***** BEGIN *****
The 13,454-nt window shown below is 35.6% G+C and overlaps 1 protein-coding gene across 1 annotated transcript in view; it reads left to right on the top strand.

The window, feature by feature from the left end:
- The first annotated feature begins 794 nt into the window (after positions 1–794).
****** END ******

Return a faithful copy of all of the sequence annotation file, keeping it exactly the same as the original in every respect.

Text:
The 13,454-nt window shown below is 35.6% G+C and overlaps 1 protein-coding gene across 1 annotated transcript in view; it reads left to right on the top strand.

The window, feature by feature from the left end:
- The first annotated feature begins 794 nt into the window (after positions 1–794).